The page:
While stroke has long been linked to a heightened risk of dementia,
particularly in older adults, the exact magnitude of the increased
risk hasn't been consistent across previous studies investigating
this connection. For the current study, researchers pooled data from
48 previous studies with a total of 3.2 million participants
People who had a recent stroke were 2.2 times more likely to develop
dementia than people who never had a stroke, the analysis found. And
a history of stroke was associated with a 69 percent higher chance
of developing dementia.
"These findings stress the importance of protecting the blood supply
to the brain in order to protect against dementia," said senior
study author Dr. David Llewellyn of the University of Exeter Medical
School in the UK.
"By focusing upon lifestyle factors that are within our control we
can reduce our risk of developing dementia as a result of stroke,"
Llewellyn said by email.
"Quit smoking, eat a Mediterranean diet, get physically and mentally
active, and drink less alcohol," Llewellyn advised. "Most people who
have a stroke do not develop dementia as a result, so improvements
in lifestyle after stroke are also likely to be beneficial."
Alzheimer's disease is the most common cause of dementia among older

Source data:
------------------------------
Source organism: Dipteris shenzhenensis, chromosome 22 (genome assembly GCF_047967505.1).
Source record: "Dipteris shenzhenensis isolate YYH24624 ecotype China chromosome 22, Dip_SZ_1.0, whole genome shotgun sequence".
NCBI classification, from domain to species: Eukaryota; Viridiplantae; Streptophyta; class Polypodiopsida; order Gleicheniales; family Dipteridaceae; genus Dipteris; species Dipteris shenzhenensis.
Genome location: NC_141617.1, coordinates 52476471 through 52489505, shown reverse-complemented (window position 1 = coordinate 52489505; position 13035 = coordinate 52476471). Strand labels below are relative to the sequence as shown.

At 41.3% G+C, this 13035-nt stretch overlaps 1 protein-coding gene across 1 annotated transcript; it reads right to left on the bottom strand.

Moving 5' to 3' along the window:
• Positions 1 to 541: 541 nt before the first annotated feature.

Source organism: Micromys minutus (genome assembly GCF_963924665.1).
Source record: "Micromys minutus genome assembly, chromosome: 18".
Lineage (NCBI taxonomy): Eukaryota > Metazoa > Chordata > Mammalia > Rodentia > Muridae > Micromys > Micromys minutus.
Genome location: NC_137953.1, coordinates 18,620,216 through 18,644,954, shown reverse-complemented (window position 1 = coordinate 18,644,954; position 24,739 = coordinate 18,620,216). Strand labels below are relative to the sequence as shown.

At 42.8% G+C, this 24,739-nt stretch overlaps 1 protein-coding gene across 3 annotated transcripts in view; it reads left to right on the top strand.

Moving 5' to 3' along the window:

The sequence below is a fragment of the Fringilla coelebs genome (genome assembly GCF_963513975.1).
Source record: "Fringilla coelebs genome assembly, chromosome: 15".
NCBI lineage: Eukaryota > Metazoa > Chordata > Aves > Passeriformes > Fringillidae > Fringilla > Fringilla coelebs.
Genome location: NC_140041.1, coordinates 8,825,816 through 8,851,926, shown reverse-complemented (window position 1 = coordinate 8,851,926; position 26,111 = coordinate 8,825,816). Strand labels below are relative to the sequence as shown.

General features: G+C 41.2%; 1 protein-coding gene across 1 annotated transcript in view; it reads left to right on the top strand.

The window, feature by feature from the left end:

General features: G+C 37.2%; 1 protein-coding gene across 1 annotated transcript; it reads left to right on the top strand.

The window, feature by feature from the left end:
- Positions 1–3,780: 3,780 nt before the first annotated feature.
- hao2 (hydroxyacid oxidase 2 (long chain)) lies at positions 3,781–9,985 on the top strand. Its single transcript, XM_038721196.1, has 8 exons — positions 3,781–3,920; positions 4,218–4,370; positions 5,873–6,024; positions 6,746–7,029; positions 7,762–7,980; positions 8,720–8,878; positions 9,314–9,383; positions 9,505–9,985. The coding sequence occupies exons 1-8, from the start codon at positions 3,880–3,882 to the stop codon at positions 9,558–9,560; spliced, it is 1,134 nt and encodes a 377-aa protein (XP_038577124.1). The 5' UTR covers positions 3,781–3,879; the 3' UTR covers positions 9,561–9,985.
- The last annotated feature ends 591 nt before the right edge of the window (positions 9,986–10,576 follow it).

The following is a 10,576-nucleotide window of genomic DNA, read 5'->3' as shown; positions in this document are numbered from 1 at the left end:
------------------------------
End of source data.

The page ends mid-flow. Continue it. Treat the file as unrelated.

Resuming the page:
adults. The progressive brain disorder slowly erodes memory and
thinking skills and eventually leaves people unable to handle basic
tasks in daily life.
Previous research has linked so-called vascular risk factors,
including obesity, diabetes, smoking, high cholesterol and elevated
blood pressure, to higher odds of dementia, cognitive decline and
But it's been unclear whether these factors contribute indirectly by
restricting blood flow in the brain, or if they directly cause a
buildup of amyloid protein fragments that are linked to Alzheimer's.
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Certain characteristics of stroke, such as the location and the
extent of brain damage, may also influence the risk of dementia, the
study authors conclude. Men may also have a greater risk of dementia
after a stroke than women.
One limitation of the analysis is that the smaller studies varied in
design, duration, and how they assessed stroke and dementia,
researchers note in Alzheimer's & Dementia.
Still, the results add to a large body of evidence linking stroke to
dementia, said Dr. Andrew Budson, a researcher at the Veterans
Affairs Boston Healthcare System and Boston University School of
Medicine who wasn't involved in the study.
"Although not surprising, this important review emphasizes one way
that people can reduce their chances of developing dementia," said
Budson, author of "Seven Steps to Managing Your Memory: What's
Normal, What's Not, and What to Do About It."
"The take home message," he advised in an email, "is that you will
be less likely to develop dementia if you reduce your risk of stroke
by quitting if you smoke, keeping your sugars under control if you
have diabetes, taking medications for high blood pressure and
cholesterol as prescribed, losing weight if you are obese or
overweight, eating a Mediterranean style diet, and engaging in
SOURCE: http://bit.ly/2NsZTOs Alzheimer's & Dementia, online August
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